- What language does the majority of this community speak?
- Are there any linguistic or ethnic minorities in this area?
- How many people of this community are impoverished?
- How many kindergartens are located within this area?
- What effort does the local government take to promote childhood education?
- Are there educational institutions for children with disabilities?
- How many playgrounds are located within this district?
- Can families, living in this district, receive any free help consultation about the educational problems?
- Is there anything that this community lacks for the promotion of childhood education?
- Which properties of this community promote children’s social and psychological development?
The first person, whom I interviewed, was James Barton, a social worker, who has lived in this area for almost ten years. He works in the family center where families can receive consultations from experienced psychologists and educators. I chose him for this interview mostly because of his occupation. His experience of working with children is four years. As a social worker, he is more likely to know more about the problems of these people.
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He says that the majority of people, who live in this area, are English-speakers, while only a small part of the population (approximately 10 percent) speaks Spanish. In his opinion, the area has no shortage of kindergartens, there are at least 12 of them, and at this point none of them is overcrowded. Apart from that, he points out there are numerous playgrounds in this area, and this is particularly beneficial for toddlers and their parents.
Nonetheless, he also argues that the problem of children with disabilities merit much more attention, especially, if we are speaking about children with visual impairments or moving disorders. James Barton says that normal playgrounds are poorly accommodated for the needs of these children. Besides, few family centers can help these families. This is the key issue that has to be addressed by the local authorities.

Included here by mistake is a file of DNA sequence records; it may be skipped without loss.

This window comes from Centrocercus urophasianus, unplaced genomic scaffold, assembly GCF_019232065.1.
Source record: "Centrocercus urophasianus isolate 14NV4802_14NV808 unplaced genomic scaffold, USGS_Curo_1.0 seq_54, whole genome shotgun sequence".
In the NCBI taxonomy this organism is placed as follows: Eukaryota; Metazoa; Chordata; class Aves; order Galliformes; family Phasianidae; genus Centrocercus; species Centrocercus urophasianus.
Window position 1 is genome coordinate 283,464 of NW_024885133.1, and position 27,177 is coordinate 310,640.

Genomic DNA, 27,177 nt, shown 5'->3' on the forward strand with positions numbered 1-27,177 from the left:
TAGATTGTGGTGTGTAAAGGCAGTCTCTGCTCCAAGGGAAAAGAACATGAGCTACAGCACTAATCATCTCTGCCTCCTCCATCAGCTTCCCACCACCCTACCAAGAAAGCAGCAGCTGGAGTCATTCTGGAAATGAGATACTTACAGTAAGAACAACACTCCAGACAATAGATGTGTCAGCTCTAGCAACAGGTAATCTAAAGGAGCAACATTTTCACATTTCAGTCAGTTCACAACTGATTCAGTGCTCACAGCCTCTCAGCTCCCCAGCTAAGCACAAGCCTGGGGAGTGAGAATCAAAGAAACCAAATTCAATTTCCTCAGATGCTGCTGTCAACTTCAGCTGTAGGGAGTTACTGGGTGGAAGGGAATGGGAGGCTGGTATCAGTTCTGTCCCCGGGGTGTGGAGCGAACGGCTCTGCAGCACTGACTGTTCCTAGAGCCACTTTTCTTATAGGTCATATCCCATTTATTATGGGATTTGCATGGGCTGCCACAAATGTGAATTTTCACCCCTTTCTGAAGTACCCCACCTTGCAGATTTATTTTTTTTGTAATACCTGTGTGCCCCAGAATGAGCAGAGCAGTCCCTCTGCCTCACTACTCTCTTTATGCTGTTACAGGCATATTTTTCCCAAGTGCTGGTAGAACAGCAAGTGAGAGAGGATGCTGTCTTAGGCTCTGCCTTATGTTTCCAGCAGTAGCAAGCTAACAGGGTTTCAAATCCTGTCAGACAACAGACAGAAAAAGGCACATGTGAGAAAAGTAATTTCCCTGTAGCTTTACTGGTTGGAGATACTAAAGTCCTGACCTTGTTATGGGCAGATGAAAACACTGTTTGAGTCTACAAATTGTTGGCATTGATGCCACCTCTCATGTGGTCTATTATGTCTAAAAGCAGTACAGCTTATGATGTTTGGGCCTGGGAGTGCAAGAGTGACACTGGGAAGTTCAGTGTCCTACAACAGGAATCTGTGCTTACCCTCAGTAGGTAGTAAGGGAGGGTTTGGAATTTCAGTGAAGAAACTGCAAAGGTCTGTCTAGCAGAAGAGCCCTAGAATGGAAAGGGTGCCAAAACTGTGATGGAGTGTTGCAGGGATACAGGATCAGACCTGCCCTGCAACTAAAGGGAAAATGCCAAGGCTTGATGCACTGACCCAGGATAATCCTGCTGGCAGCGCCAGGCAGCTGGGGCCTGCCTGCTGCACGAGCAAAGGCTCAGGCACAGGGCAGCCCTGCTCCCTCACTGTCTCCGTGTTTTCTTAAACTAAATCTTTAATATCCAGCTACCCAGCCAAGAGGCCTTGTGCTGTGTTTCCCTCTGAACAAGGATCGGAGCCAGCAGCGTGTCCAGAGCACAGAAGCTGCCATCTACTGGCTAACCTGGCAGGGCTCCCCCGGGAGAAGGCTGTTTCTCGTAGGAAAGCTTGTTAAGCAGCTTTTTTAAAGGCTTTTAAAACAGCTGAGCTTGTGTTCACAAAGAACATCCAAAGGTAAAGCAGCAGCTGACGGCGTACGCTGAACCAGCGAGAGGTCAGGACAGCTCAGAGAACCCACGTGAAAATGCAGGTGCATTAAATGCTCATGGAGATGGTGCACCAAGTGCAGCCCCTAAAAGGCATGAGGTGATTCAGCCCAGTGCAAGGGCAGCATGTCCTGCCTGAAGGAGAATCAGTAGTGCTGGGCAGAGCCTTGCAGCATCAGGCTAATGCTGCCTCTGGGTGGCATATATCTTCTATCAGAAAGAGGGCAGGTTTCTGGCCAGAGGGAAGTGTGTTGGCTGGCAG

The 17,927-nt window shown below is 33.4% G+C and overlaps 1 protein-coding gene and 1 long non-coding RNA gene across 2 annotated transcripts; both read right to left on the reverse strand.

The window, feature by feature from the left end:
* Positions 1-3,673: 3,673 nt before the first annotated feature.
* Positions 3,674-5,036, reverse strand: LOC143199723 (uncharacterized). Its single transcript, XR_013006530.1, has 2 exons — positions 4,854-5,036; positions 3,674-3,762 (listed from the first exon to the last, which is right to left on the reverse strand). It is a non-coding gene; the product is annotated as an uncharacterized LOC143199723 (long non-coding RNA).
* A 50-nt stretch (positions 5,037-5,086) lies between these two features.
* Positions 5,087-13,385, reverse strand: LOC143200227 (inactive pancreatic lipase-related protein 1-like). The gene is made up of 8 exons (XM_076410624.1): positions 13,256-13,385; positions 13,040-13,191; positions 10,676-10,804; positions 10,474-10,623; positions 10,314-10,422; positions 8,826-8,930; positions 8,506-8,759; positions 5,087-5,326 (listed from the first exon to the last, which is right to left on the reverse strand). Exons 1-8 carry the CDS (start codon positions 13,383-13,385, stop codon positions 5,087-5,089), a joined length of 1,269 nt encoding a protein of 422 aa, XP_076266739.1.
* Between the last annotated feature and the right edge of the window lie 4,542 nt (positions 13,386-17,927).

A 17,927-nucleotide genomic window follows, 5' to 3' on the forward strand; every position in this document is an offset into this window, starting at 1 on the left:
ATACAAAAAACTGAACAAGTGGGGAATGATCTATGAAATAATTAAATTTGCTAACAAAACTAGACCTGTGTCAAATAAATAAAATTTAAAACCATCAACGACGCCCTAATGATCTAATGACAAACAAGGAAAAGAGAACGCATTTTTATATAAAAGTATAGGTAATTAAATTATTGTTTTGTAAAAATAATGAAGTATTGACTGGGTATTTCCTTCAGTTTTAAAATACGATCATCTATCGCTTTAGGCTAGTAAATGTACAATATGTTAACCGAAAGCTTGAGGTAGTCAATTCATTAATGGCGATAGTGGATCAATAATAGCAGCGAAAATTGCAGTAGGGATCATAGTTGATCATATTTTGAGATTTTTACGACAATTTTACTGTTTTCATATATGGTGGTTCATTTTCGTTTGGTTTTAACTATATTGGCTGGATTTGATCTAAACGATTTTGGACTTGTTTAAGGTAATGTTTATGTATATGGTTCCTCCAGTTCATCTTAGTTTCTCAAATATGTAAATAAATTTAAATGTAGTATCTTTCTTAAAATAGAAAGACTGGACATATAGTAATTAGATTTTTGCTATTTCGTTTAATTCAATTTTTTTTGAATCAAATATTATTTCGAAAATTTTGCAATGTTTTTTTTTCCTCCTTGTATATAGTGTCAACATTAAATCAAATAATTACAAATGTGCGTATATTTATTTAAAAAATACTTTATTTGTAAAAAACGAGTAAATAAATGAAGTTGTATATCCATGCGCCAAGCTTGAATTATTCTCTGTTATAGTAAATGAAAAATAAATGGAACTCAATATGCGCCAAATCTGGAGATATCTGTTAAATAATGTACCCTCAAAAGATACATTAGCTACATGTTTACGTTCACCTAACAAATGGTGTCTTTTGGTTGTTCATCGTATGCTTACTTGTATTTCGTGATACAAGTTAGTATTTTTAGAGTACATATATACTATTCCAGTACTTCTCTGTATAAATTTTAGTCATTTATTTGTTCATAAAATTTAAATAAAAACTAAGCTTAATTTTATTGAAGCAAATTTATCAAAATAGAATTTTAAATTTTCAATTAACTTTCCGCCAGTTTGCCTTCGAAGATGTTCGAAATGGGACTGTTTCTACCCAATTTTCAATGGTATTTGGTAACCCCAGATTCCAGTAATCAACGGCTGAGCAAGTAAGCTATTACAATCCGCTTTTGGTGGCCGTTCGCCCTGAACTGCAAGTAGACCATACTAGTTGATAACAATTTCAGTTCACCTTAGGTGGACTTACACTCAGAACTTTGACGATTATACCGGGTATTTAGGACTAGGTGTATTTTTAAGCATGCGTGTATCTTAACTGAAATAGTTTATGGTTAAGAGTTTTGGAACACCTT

Additionally, the interviewee thinks that the key strength of this community is strong social cohesion, which means the majority of the population dwells in this place for a long time, and each member is interested in the improvement of work and living conditions. This view is supported by many scholars who maintain that strong social bonds are conducive to the promotion of early childhood education (Barbarin & Wasik, 2009, p 250).
The second person with whom I discussed the challenges faced by this community was Ann Shaw. She was born in this area, and at this moment she acts as a school board member. I decided to interview her because she has lived in this district for her entire life, and she is aware of those difficulties, encountered by the inhabitants. Furthermore, she worked as an educator for more than twenty years, and she can throw light on many of the problem factors, affecting parents and children. She confirmed much of the information, provided by James Barton but she also noticed that some important issues had been overlooked.
Namely, she attracted my attention to the needs of linguistic minorities. In her opinion, many schools do not provide the necessary support to these people. The schools are oriented toward students, who can speak English as their native language but very little is being done for ESL learners, especially when they enter pre-school. When they proceed to primary school, their academic performance is not as successful as it can be mostly due to the language barrier (Willey, Lee, & Rumberger, 2009). Ann Shaw says that the point the city council is developing a new educational program. However, she did not specify how exactly this program would be implemented.
Barbarin O. & Wasik B. (2009). Handbook of child development and early education: research to practice. London: Guilford Press.
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Willey T. Lee J. & Rumberger R. (2009) The education of language minority immigrants in the United States. NY: Multilingual Matters.